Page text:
Another Stereotype of the Month entry:
Advice column contains anti-Native slurs
Remarks stem from incident during school's Miss Indian pageant
Sam Lewin 12/27/2005
An Oklahoma college advice columnist referred to Native Americans as "savages," and advised a reader to get an Indian man "drunk on fire water and trick him into signing over all his possessions."
The column appeared in the Dec. 2 edition of The Southeastern, the paper for Southeastern Oklahoma State University in Durant.
The letter was apparently generated by an altercation that happened when the school's Native American club was conducting its annual Miss Indian Southeastern pageant. A nearby student was loudly practicing a musical instrument, and club members asked him to tone it down.
The dust-up might have ended there, except the instrument-practicing student wrote a self-serving account of the incident to a columnist that calls himself "The Amazing" Beau Chadwell.
His letter is as follows: "I was practicing an instrument in the Fine Arts Building the other night when a Native American man asked me to stop because it was disturbing some pageant going on in the recital hall. I told him no and then he threatened to beat me up. I had to practice and he wouldn't shut the doors to the recital hall. How could I have avoided this?"
The letter is signed, "Scared Whiteman."
Without question the veracity of the account, Chadwell issued the following reply: "well they don‘t call them savages for nothing. My advice would be to get him drunk on fire water and trick him into signing over all his possessions to you for some Mardi Gras beads. Then you can sell them on eBay and make a little money for your troubles."
The response did not sit well with the college's Native American population, and one person publicly balked, asserting in a letter that what Chadwell wrote was offensive.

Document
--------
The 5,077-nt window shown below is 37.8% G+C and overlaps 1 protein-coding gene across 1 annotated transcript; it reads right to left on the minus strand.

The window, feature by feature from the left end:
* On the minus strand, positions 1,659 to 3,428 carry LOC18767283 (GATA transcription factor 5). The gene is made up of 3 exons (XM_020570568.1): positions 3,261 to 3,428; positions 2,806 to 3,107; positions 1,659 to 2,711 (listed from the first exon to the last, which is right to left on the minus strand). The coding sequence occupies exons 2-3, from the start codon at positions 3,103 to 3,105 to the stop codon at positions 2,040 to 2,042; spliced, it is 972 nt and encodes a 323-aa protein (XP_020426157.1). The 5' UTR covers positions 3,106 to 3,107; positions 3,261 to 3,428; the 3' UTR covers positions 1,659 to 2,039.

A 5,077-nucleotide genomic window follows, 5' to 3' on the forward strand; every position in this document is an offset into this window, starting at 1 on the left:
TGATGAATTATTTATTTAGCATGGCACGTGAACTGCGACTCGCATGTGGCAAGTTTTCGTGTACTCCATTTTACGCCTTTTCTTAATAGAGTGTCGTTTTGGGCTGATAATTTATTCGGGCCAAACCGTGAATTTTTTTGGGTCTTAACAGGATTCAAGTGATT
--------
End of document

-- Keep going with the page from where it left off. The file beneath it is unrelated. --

Chadwell responded to the complaint by writing: "Tonto…My response was not directed to all Native Americans, just the one in that situation. The man in question was promoting the N.A. stereotype of drunken belligerence with his behavior. The man threatened an individual, and the campus police had to be called to keep the peace. His actions were savage and so was he. He is an embarrassment to his culture and humanity."
Messages left with The Southeastern's editorial desk were not returned, and Chadwell did not respond to an e-mail from the Native American Times seeking further comment.
The Southeastern's website describes the paper as "a teaching tool for communication/journalism students under the Department of Communication and Theatre at Southeastern Oklahoma State University."
This is not the first time in recent weeks that a publication has used terminology jarring to some Native Americans. In a story about Native actress Q'orianka Kilcher, a New York-based magazine ran the headline "Squaw Talent". The editor of the magazine soon apologized, and the controversy now appears finished.
Chadwell's initial comment, "Well they don't call them savages for nothing," clearly was directed at all Indians. That's the whole point of a plural noun: to include everyone. If he doesn't understand that, he probably shouldn't be writing for a newspaper.
Chadwell's response to the complaint, "Tonto...," compounds the problem. He hasn't just stereotyped one Indian, he's stereotyped every Indian he's known. To put it another way, there isn't a single Indian he hasn't stereotyped.
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